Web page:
Small Agency of the Year, 1-10 Employees, Gold: Mistress

With a Willingness to 'Sit With Anybody,' Venice Hotshop Raked in $1.8 Million in Business in Its Very First Year

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In an agency environment with increasingly bizarre agency names, Mistress still stands out. But Christian Jacobsen, one of five founding partners, said that it's more than just a name that grabs people's attention. "[It's] also our position in the agency world and what we represent."

Mistress partners (l.) Christian Jacobsen, Damien Eley, Jens Stoelken, Scott Harris and Blake E. Marquis
Mistress partners (l.) Christian Jacobsen, Damien Eley, Jens Stoelken, Scott Harris and Blake E. Marquis
So how exactly does an agency behave as a mistress? The agency's founding partners all built experience working at agencies that typically pitched and held out for agency-of -record business, Mr. Jacobsen said. But Mistress doesn't just aim for AOR status; rather, the agency is open and willing to "sit with anybody."

"We noticed the business has changed, and thought it was a great time to build an agency for how the agency world works now. We thought, 'Let's just create an agency that follows the state of the business.'"

Mistress was founded in February 2010 with five partners: Mr. Jacobsen, Damien Eley, Scott Harris, Blake Marquis and Jens Stoelken, a group that collectively logged time at Ogilvy & Mather, Kastner & Partners, Mother and BBDO.

"The great thing about five partners, short term, is it enables you to have incredible talent in the earliest stages of our company," said Mr. Jacobsen. None of the founding partners are from Los Angeles. "We just liked L.A. as a market. We love the ability to touch the world of entertainment."

The work: Hot wheels for Real, (top) and Red Bull.
The work: Hot wheels for Real, (top) and Red Bull.

Since opening its doors in Venice Beach, Calif., Mistress has doubled its head count and pulled in $1.8 million in 2010—not quite a full year's worth of work for the young agency. Its client list includes ESPN, Red Bull and Mattel's Hot Wheels and it's also increasingly picking up more content-driven business, especially online. Noted Mr. Jacobsen, "we're not married to any particular media." Makes sense, coming from Mistress.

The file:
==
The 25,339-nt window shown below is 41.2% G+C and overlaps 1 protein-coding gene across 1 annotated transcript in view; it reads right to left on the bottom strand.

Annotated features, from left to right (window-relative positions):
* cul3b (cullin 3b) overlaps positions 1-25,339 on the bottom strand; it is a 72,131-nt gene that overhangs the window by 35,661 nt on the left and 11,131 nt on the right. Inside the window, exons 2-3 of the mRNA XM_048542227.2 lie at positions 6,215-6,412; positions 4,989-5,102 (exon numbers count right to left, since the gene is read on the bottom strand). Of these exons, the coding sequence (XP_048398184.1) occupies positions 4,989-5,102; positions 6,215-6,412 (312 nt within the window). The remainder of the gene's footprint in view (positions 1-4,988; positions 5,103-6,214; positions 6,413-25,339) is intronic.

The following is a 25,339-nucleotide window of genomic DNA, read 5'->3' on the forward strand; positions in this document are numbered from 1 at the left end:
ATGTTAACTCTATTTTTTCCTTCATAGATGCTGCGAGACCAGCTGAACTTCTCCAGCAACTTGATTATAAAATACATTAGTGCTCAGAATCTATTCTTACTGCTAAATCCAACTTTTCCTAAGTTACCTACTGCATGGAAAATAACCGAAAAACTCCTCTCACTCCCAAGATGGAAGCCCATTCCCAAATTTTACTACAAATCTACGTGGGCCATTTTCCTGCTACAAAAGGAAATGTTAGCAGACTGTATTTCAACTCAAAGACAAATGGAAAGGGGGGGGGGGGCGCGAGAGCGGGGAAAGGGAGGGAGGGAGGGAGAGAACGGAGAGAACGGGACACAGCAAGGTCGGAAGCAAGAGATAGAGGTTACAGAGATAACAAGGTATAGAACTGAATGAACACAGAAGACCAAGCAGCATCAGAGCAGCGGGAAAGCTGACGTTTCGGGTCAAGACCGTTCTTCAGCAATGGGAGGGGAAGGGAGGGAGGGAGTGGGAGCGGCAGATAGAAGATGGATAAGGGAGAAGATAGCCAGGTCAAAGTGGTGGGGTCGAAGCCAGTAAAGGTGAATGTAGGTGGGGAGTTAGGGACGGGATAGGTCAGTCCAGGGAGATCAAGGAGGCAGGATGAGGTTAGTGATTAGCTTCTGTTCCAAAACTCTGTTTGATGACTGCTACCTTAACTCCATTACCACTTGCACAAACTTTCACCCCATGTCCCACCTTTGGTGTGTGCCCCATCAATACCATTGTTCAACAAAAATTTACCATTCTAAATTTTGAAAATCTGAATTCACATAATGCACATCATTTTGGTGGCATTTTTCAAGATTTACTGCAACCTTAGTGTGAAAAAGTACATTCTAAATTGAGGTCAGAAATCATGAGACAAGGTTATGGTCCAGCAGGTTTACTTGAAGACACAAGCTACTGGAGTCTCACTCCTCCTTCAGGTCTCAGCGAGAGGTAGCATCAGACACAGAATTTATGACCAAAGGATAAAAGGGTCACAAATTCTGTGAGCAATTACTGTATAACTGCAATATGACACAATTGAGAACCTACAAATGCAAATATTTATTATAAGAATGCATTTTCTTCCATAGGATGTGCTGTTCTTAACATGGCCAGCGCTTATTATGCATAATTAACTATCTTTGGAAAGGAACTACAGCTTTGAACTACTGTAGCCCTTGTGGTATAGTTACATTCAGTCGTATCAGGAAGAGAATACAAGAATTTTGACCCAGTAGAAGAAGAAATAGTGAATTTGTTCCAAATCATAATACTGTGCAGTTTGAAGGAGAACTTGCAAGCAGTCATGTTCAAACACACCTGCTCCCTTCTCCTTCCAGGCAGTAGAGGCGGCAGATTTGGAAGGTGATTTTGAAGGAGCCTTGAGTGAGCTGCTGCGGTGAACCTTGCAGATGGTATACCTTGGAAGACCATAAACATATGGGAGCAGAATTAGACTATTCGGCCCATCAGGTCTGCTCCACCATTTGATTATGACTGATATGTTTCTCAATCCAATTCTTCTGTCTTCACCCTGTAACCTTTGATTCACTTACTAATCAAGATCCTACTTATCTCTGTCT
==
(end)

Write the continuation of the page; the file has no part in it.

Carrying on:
For ESPN, one of Mistress's first projects was a global TV campaign for ESPN's ScoreCenter app, which allows sports fans to customize the app to follow their favorite teams.

For Hot Wheels, Mistress helped the brand reach a new demographic: grown men who rediscover toys after they have children. As part of a "Hot Wheels For Real" campaign, Mistress developed TV ads and digital and long-form content surrounding a life-size Hot Wheels jump and world-record attempt at the 100th anniversary celebration of the Indianapolis 500. Following the event, Hot Wheels presented a 30-minute TV special on ABC (and ESPN globally) showcasing the world-record attempt.

Hot Wheels has since become one of the agency's biggest clients, recently expanding its role to more of a lead creative agency in an effort to help the toy brand's strategy and growth. Not a bad relationship for a Mistress to have.

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